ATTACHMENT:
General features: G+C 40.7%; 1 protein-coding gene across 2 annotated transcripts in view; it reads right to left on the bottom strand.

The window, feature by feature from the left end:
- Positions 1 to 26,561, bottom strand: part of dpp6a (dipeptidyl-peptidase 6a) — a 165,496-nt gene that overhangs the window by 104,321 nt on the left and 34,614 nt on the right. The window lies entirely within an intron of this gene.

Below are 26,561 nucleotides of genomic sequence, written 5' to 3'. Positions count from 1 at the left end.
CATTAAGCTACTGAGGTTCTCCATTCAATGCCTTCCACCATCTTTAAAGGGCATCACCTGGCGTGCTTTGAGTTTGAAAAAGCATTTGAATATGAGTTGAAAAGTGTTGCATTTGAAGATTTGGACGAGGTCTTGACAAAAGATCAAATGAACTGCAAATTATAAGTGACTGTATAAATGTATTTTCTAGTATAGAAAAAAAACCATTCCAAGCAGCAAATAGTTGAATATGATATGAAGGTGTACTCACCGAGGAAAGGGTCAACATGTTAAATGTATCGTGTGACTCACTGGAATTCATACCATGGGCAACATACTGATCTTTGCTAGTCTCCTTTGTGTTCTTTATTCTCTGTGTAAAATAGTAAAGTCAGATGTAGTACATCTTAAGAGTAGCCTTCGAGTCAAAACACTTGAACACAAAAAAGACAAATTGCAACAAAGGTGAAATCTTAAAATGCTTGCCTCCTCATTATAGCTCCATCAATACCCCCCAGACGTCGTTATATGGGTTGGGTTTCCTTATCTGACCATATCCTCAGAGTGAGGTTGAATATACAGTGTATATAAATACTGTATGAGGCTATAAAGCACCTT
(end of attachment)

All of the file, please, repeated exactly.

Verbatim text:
General features: G+C 40.7%; 1 protein-coding gene across 2 annotated transcripts in view; it reads right to left on the bottom strand.

The window, feature by feature from the left end:
- Positions 1 to 26,561, bottom strand: part of dpp6a (dipeptidyl-peptidase 6a) — a 165,496-nt gene that overhangs the window by 104,321 nt on the left and 34,614 nt on the right. The window lies entirely within an intron of this gene.

Below are 26,561 nucleotides of genomic sequence, written 5' to 3'. Positions count from 1 at the left end.
CATTAAGCTACTGAGGTTCTCCATTCAATGCCTTCCACCATCTTTAAAGGGCATCACCTGGCGTGCTTTGAGTTTGAAAAAGCATTTGAATATGAGTTGAAAAGTGTTGCATTTGAAGATTTGGACGAGGTCTTGACAAAAGATCAAATGAACTGCAAATTATAAGTGACTGTATAAATGTATTTTCTAGTATAGAAAAAAAACCATTCCAAGCAGCAAATAGTTGAATATGATATGAAGGTGTACTCACCGAGGAAAGGGTCAACATGTTAAATGTATCGTGTGACTCACTGGAATTCATACCATGGGCAACATACTGATCTTTGCTAGTCTCCTTTGTGTTCTTTATTCTCTGTGTAAAATAGTAAAGTCAGATGTAGTACATCTTAAGAGTAGCCTTCGAGTCAAAACACTTGAACACAAAAAAGACAAATTGCAACAAAGGTGAAATCTTAAAATGCTTGCCTCCTCATTATAGCTCCATCAATACCCCCCAGACGTCGTTATATGGGTTGGGTTTCCTTATCTGACCATATCCTCAGAGTGAGGTTGAATATACAGTGTATATAAATACTGTATGAGGCTATAAAGCACCTT